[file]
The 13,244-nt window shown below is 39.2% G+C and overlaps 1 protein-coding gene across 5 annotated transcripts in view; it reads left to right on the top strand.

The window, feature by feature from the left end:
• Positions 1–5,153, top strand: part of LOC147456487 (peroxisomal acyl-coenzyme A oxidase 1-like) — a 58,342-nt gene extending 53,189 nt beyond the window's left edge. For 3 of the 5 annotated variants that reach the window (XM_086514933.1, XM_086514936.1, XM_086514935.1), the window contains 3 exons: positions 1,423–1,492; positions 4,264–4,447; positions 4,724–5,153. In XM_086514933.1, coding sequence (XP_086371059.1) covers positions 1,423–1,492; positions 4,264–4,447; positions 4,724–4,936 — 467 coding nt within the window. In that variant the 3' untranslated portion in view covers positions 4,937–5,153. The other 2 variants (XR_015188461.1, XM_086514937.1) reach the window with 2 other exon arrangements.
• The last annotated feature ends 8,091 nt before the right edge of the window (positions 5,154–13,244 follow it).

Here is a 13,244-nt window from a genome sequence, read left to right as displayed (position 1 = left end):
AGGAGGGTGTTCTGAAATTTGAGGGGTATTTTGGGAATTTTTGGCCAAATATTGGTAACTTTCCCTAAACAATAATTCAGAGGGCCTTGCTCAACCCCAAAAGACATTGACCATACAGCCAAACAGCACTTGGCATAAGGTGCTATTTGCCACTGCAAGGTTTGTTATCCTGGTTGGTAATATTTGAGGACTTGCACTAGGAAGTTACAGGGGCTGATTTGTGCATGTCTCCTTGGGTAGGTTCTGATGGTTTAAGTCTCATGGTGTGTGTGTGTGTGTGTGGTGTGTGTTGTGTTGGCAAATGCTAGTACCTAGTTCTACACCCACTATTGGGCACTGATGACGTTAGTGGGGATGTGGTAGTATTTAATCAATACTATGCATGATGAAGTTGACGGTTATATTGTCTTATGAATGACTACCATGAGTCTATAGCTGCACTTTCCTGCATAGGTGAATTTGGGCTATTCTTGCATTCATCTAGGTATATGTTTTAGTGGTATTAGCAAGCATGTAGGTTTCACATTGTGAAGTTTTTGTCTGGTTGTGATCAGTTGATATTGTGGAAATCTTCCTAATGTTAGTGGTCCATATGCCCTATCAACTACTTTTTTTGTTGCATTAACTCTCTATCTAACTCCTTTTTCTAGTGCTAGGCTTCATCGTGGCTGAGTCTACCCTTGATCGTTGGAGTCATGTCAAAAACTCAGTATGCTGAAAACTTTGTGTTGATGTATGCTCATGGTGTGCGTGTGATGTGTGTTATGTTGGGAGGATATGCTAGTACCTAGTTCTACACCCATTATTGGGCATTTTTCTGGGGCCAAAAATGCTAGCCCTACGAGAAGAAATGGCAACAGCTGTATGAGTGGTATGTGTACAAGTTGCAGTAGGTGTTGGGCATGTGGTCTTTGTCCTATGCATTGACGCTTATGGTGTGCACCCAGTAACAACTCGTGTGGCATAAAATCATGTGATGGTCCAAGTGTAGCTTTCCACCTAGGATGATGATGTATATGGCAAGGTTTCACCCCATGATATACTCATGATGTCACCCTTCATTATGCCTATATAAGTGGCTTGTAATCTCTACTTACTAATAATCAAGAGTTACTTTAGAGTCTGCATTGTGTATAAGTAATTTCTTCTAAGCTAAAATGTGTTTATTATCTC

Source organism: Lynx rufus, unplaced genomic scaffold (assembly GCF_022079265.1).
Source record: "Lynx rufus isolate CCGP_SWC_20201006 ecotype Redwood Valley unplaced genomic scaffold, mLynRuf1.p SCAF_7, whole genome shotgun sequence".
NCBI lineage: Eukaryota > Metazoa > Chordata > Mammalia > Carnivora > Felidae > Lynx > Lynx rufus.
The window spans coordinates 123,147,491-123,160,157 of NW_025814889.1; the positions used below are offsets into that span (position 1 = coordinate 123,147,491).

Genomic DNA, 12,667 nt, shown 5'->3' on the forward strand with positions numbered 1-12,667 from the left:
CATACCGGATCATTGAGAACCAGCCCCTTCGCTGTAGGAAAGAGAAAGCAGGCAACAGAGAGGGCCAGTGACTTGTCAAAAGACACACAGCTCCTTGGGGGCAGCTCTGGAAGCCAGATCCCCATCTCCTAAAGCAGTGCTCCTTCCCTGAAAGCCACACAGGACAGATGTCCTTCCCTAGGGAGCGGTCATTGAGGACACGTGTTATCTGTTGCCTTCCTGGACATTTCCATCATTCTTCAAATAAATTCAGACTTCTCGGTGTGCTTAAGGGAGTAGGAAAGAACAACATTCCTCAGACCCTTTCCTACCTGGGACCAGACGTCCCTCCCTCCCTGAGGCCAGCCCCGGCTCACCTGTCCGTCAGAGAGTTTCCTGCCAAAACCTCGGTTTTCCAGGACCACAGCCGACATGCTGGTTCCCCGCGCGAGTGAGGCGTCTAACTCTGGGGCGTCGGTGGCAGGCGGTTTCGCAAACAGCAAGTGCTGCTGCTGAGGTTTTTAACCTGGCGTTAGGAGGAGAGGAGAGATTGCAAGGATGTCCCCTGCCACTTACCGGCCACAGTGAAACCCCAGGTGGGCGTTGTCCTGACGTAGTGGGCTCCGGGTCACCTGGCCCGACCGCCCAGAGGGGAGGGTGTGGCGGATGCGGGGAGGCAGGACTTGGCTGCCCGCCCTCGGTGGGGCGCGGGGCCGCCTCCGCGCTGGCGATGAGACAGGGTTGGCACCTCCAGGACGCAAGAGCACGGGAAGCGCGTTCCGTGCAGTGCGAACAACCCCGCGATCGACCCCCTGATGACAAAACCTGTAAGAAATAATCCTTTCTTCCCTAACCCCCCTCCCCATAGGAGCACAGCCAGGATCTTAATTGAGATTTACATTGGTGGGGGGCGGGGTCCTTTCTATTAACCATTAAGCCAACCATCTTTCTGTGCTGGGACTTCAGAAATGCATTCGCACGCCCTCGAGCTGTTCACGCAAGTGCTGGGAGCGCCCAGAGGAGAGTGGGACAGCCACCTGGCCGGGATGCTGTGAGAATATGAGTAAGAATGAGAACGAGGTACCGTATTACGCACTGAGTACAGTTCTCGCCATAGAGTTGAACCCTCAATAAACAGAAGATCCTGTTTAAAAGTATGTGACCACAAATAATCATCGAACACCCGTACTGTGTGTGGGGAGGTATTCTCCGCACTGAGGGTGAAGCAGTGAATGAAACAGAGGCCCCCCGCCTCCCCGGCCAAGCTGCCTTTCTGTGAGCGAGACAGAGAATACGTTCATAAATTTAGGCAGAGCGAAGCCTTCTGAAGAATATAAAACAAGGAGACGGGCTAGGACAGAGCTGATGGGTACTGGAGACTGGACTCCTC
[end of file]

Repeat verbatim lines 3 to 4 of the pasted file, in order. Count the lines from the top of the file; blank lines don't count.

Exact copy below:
• Positions 1–5,153, top strand: part of LOC147456487 (peroxisomal acyl-coenzyme A oxidase 1-like) — a 58,342-nt gene extending 53,189 nt beyond the window's left edge. For 3 of the 5 annotated variants that reach the window (XM_086514933.1, XM_086514936.1, XM_086514935.1), the window contains 3 exons: positions 1,423–1,492; positions 4,264–4,447; positions 4,724–5,153. In XM_086514933.1, coding sequence (XP_086371059.1) covers positions 1,423–1,492; positions 4,264–4,447; positions 4,724–4,936 — 467 coding nt within the window. In that variant the 3' untranslated portion in view covers positions 4,937–5,153. The other 2 variants (XR_015188461.1, XM_086514937.1) reach the window with 2 other exon arrangements.
• The last annotated feature ends 8,091 nt before the right edge of the window (positions 5,154–13,244 follow it).